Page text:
“Pray, hope, and don't worry.” – St. Padre Pio
Raising our children is a beautiful, but oftentimes daunting, responsibility. We want good things for our children. We want them to be happy, whole, and thriving in every aspect of their lives. And, honestly a lot of the time, we don’t even know if we’re doing it anywhere close to right, especially when it comes to the Faith.
I have witnessed multiple family members abandon Catholicism. The pain was excruciating. I cannot imagine the pain of seeing my own child leave the Faith. All I know is with God all things are possible. And we can never give up hope. The witness that you have given and continue to give is more powerful than you know. Keep praying, keep loving, and trust that God is working in your life and theirs. No matter what.
I want to leave you with two things. First, if you have never read about the life of St. Monica, I encourage you to do so. She is an incredible example of never giving up hope that one’s child can come to the Faith.
Second, I encourage you to pray this prayer of Thomas Merton. It has been a great comfort and reassurance to me in times of confusion.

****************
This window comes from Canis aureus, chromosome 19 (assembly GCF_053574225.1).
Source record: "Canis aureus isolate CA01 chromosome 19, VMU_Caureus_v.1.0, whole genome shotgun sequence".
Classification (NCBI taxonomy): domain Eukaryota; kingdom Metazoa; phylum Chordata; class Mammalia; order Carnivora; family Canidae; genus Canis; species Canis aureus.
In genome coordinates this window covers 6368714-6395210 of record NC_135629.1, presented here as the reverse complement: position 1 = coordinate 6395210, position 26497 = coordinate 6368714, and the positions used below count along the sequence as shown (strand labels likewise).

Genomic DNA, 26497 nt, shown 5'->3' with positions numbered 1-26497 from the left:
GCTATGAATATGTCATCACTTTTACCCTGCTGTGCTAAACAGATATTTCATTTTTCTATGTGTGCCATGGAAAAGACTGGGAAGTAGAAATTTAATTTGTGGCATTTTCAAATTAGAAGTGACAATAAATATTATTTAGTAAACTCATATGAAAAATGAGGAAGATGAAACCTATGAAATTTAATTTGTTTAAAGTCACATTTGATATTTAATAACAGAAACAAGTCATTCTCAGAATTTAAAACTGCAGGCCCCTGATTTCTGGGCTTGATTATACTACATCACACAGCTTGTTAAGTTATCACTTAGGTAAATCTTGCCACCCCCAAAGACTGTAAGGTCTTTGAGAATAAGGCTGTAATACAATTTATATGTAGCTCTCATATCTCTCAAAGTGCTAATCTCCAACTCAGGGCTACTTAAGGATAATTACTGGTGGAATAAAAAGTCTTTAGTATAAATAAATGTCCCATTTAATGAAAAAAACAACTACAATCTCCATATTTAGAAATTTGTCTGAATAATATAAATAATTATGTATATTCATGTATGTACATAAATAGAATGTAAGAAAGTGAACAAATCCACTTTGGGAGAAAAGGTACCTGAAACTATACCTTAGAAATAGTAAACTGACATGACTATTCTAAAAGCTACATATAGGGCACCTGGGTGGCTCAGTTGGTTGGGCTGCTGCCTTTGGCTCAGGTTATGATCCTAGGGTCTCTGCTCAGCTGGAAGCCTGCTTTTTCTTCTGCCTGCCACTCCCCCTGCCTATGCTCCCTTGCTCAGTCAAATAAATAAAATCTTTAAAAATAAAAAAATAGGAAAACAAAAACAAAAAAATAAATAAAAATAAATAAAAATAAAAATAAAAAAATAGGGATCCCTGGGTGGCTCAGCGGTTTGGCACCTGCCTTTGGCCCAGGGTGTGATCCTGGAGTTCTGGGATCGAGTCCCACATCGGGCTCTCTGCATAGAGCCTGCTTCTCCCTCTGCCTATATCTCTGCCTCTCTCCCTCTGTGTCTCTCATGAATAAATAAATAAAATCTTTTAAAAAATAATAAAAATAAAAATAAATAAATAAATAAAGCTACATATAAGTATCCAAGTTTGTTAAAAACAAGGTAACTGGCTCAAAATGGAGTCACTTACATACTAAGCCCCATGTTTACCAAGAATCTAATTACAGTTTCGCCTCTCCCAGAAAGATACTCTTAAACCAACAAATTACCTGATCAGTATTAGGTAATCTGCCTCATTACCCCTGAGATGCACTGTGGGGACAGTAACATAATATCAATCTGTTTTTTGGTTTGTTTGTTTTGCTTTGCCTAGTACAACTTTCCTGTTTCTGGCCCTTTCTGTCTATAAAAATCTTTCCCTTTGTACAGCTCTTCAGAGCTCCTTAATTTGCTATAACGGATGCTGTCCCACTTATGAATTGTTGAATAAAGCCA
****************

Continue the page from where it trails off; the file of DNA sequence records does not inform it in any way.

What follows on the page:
My Lord God,
I have no idea where I am going.
I do not see the road ahead of me.
I cannot know for certain where it will end.
nor do I really know myself,
and the fact that I think I am following your will
does not mean that I am actually doing so.
But I believe that the desire to please you
does in fact please you.
And I hope I have that desire in all that I am doing.
I hope that I will never do anything apart from that desire.
And I know that if I do this you will lead me by the right road,
though I may know nothing about it.
Therefore will I trust you always though
I may seem to be lost and in the shadow of death.
I will not fear, for you are ever with me,
and you will never leave me to face my perils alone.